To that end, diagrams and SVG images should contain as little text as possible. If text is necessary, it is possible for others to edit the image, and create a new copy in their language (still helpful), but if captions and other descriptive text are left out of the image, then users can add a caption in their own language in the image template.
Inkscape can save SVG files in two formats, Inkscape SVG, and Plain SVG. Inkscape SVG is a standards compliant SVG file that includes extra information, such as metadata about the file, and other information unique to Inkscape to aid future editing. However, some renderers (such as Wikipedia's!) can get confused by this extra information. To eliminate the possibility of odd rendering problems, files uploaded to Wikipedia should be saved in the Plain SVG format.
Inkscape supports a newer version of the SVG standard than Wikipedia's renderer. This means that some features which work on Adobe's render and in Inkscape, may not work on Wikipedia. Two features that I'm aware of are the advanced stroke features, such as arrowheads, and editable text.
I recommend keeping two copies of your SVG files. Save your file as an Inkscape SVG for your own uses, and reserve this as a 'master copy'.
When it comes time to upload the file to Wikipedia, perform the following steps:
- Select File>Save As to save a copy of your image in the Plain SVG format.
- Select all text elements, and choose Path>Object to Path. This will convert text and fonts (which aren't supported by all renderers), into lines and shapes, which are supported by all renderers. You will no longer be able to edit the text as text, but the text will work in all renderers.
- Select all elements that use fancy strokes, such as arrow heads, dashed lines, etc. and select the Path>Stroke to Path command. This will convert dashed lines and arrow heads to basic lines and shapes. Again, those fancy stroke elements are supported in some renderers, but not in others. The basic lines and shapes are supported everywhere.
- Save this 'stripped down' version, and upload it to Wikipedia.
Frequently Asked Questions
Q: How large should my SVG images be?
A: The absolute size of the document does not matter much, since that only affects how it is displayed when viewed by itself. The file size does not depend on the document dimensions! The image can be stretched or compressed as much as a user wants, without changing quality, or file size. With that in mind, I recommend an image width of around 600px. When a user views the full size image, a width of 600-800px gives them a good close-up view, while still allowing them to fit the entire image on their screen without having to zoom in or out.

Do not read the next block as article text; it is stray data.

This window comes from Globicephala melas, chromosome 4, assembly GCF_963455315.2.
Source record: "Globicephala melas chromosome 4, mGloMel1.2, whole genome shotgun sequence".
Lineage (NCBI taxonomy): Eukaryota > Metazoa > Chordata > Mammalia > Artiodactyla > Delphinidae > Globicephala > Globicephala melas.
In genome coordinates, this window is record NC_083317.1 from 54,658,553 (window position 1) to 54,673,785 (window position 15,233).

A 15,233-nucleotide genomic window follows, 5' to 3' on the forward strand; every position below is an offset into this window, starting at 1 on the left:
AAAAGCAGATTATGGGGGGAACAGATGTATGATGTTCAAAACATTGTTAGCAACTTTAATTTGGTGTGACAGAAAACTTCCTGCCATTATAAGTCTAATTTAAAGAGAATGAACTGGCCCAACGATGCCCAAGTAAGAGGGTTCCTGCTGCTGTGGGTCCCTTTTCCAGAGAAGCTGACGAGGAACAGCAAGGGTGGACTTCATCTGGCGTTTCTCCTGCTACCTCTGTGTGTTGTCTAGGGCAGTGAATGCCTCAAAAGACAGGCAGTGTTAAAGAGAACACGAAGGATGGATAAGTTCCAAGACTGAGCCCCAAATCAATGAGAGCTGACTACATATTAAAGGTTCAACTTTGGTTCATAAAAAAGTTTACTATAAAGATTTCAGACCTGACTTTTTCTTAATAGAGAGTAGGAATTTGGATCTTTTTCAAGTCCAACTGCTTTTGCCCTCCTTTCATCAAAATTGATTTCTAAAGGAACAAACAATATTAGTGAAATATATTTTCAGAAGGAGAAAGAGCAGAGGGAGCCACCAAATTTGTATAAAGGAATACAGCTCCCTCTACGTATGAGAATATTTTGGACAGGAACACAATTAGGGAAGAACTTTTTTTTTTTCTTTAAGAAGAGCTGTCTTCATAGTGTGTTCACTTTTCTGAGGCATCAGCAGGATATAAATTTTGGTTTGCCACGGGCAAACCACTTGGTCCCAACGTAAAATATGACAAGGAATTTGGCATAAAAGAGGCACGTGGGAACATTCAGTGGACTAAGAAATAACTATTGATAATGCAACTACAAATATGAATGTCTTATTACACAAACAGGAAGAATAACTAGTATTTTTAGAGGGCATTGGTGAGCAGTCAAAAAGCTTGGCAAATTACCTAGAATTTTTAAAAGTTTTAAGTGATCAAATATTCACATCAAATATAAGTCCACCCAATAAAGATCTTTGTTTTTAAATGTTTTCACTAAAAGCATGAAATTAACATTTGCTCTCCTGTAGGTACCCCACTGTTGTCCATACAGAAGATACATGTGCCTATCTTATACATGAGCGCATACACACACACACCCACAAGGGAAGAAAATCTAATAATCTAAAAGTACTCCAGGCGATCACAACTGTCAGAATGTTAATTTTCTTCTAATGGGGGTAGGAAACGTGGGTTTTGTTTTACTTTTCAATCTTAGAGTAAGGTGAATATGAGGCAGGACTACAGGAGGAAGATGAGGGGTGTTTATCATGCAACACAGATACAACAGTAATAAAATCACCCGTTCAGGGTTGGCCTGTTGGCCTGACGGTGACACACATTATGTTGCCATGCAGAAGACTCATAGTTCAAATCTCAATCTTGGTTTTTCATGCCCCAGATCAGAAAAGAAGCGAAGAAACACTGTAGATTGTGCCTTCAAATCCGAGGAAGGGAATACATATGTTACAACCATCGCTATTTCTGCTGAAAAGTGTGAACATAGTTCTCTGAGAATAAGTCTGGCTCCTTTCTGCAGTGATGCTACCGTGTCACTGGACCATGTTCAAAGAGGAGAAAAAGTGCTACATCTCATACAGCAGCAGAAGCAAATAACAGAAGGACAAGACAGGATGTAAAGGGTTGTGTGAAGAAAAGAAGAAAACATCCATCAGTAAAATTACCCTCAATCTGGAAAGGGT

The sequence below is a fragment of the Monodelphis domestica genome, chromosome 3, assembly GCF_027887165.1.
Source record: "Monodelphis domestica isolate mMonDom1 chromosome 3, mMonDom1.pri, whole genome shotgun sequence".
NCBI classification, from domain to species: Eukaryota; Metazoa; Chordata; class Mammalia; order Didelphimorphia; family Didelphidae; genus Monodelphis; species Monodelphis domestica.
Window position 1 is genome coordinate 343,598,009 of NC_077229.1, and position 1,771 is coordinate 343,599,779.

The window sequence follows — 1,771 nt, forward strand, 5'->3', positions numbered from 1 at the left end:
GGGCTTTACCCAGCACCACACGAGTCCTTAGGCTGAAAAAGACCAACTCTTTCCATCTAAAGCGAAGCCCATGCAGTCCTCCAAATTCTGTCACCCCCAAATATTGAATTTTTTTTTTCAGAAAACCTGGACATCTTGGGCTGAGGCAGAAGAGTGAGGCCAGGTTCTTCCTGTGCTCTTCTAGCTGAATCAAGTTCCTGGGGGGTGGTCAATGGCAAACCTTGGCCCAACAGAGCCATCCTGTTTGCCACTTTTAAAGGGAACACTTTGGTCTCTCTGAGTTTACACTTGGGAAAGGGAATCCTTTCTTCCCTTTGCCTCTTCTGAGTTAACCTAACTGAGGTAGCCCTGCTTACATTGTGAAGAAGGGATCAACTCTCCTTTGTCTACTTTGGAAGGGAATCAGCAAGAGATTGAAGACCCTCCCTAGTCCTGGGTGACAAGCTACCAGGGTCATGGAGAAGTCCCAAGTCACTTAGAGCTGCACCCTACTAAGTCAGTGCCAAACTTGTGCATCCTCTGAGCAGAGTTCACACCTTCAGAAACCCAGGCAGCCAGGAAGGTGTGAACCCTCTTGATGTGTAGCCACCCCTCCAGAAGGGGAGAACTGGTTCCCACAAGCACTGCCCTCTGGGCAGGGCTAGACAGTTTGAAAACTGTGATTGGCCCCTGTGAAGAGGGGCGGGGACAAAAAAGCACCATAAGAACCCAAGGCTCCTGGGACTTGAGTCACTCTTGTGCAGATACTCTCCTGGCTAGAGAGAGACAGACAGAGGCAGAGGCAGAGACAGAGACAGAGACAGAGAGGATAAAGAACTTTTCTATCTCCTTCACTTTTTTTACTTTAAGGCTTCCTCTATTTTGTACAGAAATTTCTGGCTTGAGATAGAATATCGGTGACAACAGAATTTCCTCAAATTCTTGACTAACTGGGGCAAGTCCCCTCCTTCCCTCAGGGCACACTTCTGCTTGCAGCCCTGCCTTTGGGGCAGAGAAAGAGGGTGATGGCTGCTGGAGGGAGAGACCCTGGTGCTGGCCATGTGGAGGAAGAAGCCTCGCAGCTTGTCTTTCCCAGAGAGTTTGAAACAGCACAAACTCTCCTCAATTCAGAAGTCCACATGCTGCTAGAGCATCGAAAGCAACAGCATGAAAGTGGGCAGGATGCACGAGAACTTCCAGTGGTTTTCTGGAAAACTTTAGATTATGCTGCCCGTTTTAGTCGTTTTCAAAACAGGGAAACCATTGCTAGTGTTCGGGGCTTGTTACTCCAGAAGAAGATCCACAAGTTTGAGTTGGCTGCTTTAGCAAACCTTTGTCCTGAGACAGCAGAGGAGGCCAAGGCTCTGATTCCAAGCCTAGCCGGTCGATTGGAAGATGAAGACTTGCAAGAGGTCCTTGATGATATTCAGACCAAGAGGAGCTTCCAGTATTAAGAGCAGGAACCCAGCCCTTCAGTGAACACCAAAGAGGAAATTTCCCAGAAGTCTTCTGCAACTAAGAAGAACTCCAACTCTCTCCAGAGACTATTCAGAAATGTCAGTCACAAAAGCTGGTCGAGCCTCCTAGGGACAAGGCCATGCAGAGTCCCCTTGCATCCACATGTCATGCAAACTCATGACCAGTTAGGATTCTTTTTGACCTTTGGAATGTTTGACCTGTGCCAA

Q: How do you change the document size in Inkscape?
A: The document size starts out with an A4 page. To make this larger or smaller, create a rectangle with the dimensions you desire the document to be, and select it with the arrow tool. Then select File>Document Properties, and under Custom Size, choose Fit page to selection, and click OK. You can now delete the 'sizing' rectangle, and move or resize the other elements to fit the space you have created.
Q: My text is appearing as little blocks, or isn't showing up at all after upload to Wikipedia!
A: Some text features of Inkscape are not supported by Wikipedia's renderer. Select the text objects, and select the command Path>Object to Path. This will convert the text to paths. Save as Plain SVG, and reupload your file.
Q: My arrowheads/dashed lines are appearing as little blocks, or aren't showing up at all after upload to Wikipedia!
A: Some stroke features of Inkscape are not supported by Wikipedia's renderer. Select the offending objects, and select the command Path>Stroke to Path. This will convert the strokes to paths. Save as Plain SVG, and reupload your file.
Q: How do I get rid of the transparent background?
A: Do you really need to? Usually not! Wikipedia's renderer will convert the SVG file to PNG with a white background for display. Browsers that natively support SVG transparency will show the background color through the image, white! Leaving your image transparent behind helps future editors, and allows the image to be displayed over other background colors without a big white square. However, if your image really needs a specific colored background, create a rectangle the size of the image, fill it with the background color of your choice, and choose the command Object>Lower to Bottom. Save your image, and enjoy the solid background color!